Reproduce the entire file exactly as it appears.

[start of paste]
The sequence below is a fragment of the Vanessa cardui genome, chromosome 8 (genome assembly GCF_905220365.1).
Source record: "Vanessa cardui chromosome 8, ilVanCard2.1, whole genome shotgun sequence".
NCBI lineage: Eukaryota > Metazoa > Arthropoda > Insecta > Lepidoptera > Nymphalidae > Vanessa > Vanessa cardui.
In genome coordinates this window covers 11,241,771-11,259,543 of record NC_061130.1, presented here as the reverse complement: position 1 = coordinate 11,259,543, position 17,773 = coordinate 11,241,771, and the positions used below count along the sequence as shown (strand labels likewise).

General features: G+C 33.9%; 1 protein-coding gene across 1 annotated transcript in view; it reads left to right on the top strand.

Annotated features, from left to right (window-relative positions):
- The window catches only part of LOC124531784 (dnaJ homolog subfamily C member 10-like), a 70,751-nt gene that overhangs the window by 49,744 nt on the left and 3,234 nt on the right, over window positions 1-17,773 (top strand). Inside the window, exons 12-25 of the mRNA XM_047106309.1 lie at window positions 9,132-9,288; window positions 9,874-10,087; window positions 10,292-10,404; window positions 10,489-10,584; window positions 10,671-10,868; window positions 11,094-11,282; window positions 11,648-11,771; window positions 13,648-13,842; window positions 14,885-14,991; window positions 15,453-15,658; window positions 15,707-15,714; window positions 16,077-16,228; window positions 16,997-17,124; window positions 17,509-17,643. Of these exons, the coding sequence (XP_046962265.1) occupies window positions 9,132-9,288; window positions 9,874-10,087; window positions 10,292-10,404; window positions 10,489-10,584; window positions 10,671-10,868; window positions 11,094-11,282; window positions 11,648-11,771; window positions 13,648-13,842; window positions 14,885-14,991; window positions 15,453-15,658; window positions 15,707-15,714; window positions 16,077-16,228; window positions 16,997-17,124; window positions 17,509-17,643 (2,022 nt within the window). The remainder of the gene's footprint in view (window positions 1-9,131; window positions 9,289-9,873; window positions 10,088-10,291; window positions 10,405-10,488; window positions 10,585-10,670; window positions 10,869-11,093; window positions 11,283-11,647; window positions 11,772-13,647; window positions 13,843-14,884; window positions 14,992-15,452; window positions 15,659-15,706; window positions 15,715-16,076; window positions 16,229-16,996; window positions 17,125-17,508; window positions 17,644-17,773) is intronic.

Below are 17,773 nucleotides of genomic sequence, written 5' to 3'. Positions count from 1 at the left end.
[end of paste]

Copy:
The sequence below is a fragment of the Vanessa cardui genome, chromosome 8 (genome assembly GCF_905220365.1).
Source record: "Vanessa cardui chromosome 8, ilVanCard2.1, whole genome shotgun sequence".
NCBI lineage: Eukaryota > Metazoa > Arthropoda > Insecta > Lepidoptera > Nymphalidae > Vanessa > Vanessa cardui.
In genome coordinates this window covers 11,241,771-11,259,543 of record NC_061130.1, presented here as the reverse complement: position 1 = coordinate 11,259,543, position 17,773 = coordinate 11,241,771, and the positions used below count along the sequence as shown (strand labels likewise).

General features: G+C 33.9%; 1 protein-coding gene across 1 annotated transcript in view; it reads left to right on the top strand.

Annotated features, from left to right (window-relative positions):
- The window catches only part of LOC124531784 (dnaJ homolog subfamily C member 10-like), a 70,751-nt gene that overhangs the window by 49,744 nt on the left and 3,234 nt on the right, over window positions 1-17,773 (top strand). Inside the window, exons 12-25 of the mRNA XM_047106309.1 lie at window positions 9,132-9,288; window positions 9,874-10,087; window positions 10,292-10,404; window positions 10,489-10,584; window positions 10,671-10,868; window positions 11,094-11,282; window positions 11,648-11,771; window positions 13,648-13,842; window positions 14,885-14,991; window positions 15,453-15,658; window positions 15,707-15,714; window positions 16,077-16,228; window positions 16,997-17,124; window positions 17,509-17,643. Of these exons, the coding sequence (XP_046962265.1) occupies window positions 9,132-9,288; window positions 9,874-10,087; window positions 10,292-10,404; window positions 10,489-10,584; window positions 10,671-10,868; window positions 11,094-11,282; window positions 11,648-11,771; window positions 13,648-13,842; window positions 14,885-14,991; window positions 15,453-15,658; window positions 15,707-15,714; window positions 16,077-16,228; window positions 16,997-17,124; window positions 17,509-17,643 (2,022 nt within the window). The remainder of the gene's footprint in view (window positions 1-9,131; window positions 9,289-9,873; window positions 10,088-10,291; window positions 10,405-10,488; window positions 10,585-10,670; window positions 10,869-11,093; window positions 11,283-11,647; window positions 11,772-13,647; window positions 13,843-14,884; window positions 14,992-15,452; window positions 15,659-15,706; window positions 15,715-16,076; window positions 16,229-16,996; window positions 17,125-17,508; window positions 17,644-17,773) is intronic.

Below are 17,773 nucleotides of genomic sequence, written 5' to 3'. Positions count from 1 at the left end.